The question is

THE PETITION FOR A WRIT OF CERTIORARI IS GRANTED LIMITED TO THE FOLLOWING QUESTION: WHETHER THE FOLLOWING PROVISIONS - D.C. CODE §§ 7-2502.02(a)(4), 22-4504(a), AND 7-2507.02 - VIOLATE THE SECOND AMENDMENT RIGHTS OF INDIVIDUALS WHO ARE NOT AFFILIATED WITH ANY STATE-REGULATED MILITIA, BUT WHO WISH TO KEEP HANDGUNS AND OTHER FIREARMS FOR PRIVATE USE IN THEIR HOMES?

It does not ask if there is an individual right, it presumes there is an individual right and proceeds to ask whether specific laws infringe on that right. Any notion of a "collective right" is explicitly excluded by a broad stroke.

There may arguably be a non-exclusive "collective right", but that is not addressed in Heller. (Methinks the "collective right", if found and upheld, would apply to multiple individuals collectively servicing crew-served arms - blowing away the "individual arms only" argument ... but that's another thread.)

[why] take the case [?]

Because allowing the DC Circuit's ruling to stand creates a sharp split between various circuit court jurisdictions, and the Supreme Court's primary job is to assure "equal protection" under Constitutional law. Having the 2nd's "individual right" upheld in the DC and (IIRC) 5th Circuit jurisdictions, but infringed elsewhere, is intolerable in a constitutional republic.

Also because the weight of a major jurisdiction (DC) appealing is not taken lightly. A single citizen appealing has the weight of 1/300,000,000th of the nation and can be pretty easily ignored if schedules are tight (as the Supreme Court's usually is), but when 1/51th of the nation comes knocking, the Supreme Court is more likely to listen.

[Why] frame the issue this way?

Because that is precisely what the issue is: an individual, claiming a Constitutionally enumerated individual right, challenged three laws forming a practically total prohibition against exercise of that right - and a Circuit (major) court agreed with his challenge. This case has nothing to do with active formal participation in an official militia, so the "collective right" thing is a red herring, and the question at hand explicitly dismisses such argumentation. A common citizen wants to keep a handgun for home defense, DC forbids him from doing so, and the 2nd Amendment makes clear DC (acting as a federal agent directly subject to the Constitution) may not infringe on that person's right to do so. Distractions and emotional rhetoric aside, the issue is framed exactly as the issue is.

ctdonath said...

a fair reading of the Second Amendment's language doesn't really support an individual right to bear arms so much as a collective right.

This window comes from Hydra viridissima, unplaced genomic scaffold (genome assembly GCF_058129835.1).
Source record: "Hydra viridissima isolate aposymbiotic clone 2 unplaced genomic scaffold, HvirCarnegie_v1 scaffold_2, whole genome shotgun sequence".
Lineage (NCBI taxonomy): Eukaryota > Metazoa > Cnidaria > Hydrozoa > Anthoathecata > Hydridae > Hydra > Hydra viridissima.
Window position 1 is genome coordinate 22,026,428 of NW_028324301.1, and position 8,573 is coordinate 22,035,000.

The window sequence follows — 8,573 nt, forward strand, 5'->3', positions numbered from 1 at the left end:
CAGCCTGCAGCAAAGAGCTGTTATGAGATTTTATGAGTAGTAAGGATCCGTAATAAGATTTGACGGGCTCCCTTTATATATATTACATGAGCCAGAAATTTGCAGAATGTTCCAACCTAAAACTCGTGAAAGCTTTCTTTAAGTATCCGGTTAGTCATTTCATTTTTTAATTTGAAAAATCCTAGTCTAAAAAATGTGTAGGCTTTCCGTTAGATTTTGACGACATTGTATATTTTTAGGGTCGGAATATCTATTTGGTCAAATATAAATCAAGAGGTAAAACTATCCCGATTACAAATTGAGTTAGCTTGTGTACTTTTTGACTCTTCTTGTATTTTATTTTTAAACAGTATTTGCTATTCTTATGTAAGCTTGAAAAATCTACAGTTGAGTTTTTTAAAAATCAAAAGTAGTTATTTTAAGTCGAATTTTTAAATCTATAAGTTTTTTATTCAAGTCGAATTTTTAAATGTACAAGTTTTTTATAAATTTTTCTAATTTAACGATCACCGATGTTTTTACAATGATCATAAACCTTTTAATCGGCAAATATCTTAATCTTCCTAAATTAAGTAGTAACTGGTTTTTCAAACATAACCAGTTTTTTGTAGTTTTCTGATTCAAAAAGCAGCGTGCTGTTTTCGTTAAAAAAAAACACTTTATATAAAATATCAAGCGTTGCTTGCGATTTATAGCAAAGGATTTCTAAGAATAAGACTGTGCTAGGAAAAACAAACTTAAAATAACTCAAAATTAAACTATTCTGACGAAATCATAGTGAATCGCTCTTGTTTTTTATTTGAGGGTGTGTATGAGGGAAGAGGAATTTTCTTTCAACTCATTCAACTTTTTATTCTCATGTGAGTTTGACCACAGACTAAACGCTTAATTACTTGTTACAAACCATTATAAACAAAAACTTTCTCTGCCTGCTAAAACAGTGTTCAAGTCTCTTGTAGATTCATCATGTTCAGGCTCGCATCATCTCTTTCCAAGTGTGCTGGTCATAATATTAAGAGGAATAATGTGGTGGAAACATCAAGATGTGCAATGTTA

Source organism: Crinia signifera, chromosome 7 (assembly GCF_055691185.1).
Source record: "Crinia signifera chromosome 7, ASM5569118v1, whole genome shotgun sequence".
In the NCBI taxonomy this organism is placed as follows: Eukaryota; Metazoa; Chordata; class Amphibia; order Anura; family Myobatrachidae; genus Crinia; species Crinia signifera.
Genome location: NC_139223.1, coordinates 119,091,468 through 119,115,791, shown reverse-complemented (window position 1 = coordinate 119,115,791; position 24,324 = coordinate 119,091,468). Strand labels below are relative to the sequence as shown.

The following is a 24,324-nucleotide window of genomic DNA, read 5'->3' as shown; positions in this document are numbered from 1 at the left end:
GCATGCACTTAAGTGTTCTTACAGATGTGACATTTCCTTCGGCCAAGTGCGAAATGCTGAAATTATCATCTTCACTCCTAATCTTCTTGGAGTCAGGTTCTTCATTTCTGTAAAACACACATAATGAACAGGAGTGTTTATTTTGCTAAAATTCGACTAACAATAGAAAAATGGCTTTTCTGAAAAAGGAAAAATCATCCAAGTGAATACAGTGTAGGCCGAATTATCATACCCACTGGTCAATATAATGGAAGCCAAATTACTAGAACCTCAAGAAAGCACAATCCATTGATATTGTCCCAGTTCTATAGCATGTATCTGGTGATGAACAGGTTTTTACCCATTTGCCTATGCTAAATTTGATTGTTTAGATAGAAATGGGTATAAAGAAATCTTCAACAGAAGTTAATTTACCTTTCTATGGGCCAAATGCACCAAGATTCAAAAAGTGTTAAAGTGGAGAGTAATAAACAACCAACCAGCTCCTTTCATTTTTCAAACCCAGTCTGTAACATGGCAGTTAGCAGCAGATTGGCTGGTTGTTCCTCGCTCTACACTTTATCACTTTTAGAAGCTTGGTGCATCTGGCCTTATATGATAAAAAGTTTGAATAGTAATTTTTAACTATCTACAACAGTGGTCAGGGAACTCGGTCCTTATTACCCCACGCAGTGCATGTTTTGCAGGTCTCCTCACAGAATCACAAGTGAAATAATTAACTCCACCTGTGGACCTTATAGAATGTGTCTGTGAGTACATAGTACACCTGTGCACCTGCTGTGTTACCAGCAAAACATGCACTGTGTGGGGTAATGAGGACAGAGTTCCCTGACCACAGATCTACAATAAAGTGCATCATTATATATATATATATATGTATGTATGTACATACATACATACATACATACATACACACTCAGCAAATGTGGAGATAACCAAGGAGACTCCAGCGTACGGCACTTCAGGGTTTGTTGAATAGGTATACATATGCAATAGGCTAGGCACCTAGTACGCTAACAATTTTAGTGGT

The "militia" referred to in the 2nd Amendment consisted of individual citizens coming together, with their personally owned arms, under the guidance of the state, to form a military body. The key is that "the people" - to wit all individual citizens - "kept" and "bore" their own arms, and from that self-armed body a functional (aka "well-regulated") militia could be formed. There was no way the government of the time, nor even the government today, provide enough arms & training to enough citizens to form a functional militia in short order. Even today, various events (riots, hurricanes, etc.) often result in armed citizens providing instant local security when government agents are overwhelmed and outnumbered by widespread social upheaval.

The Founding Fathers also wrote about the importance of ensuring the government be "in awe of the people", knowing that tyrrany/oppression could, in extreme cases, be overwhelmed by a populace able and willing to resist and reform government. This is not a hypothetical: the Waco and Ruby Ridge incidents involved the government going too far in using force against citizens over relatively petty tax issues; the citizens involved fought back, and while they lost the encounter, the government agents suffered such serious losses that no such violent assaults (government-initiated) were attempted, now going on 15 years.

This nation was created and built on the premise of being a nation "of and by the people". It is the people working together who create a government to serve them, unlike most countries where a government imposes its will on a subject people. While we have a powerful standing army, there is still a need for the greater population to be ready to be called into service, self-armed and familiar therewith, ready to act on behalf of the security of their free state. The Selective Service System provides the means of calling up a militia much larger than our standing army - and the 2nd Amendment assures that most can show up with suitable arms should the government be unable to do so in such large numbers on short notice (look into current military supply issues, and the gravity of the situation will be apparent).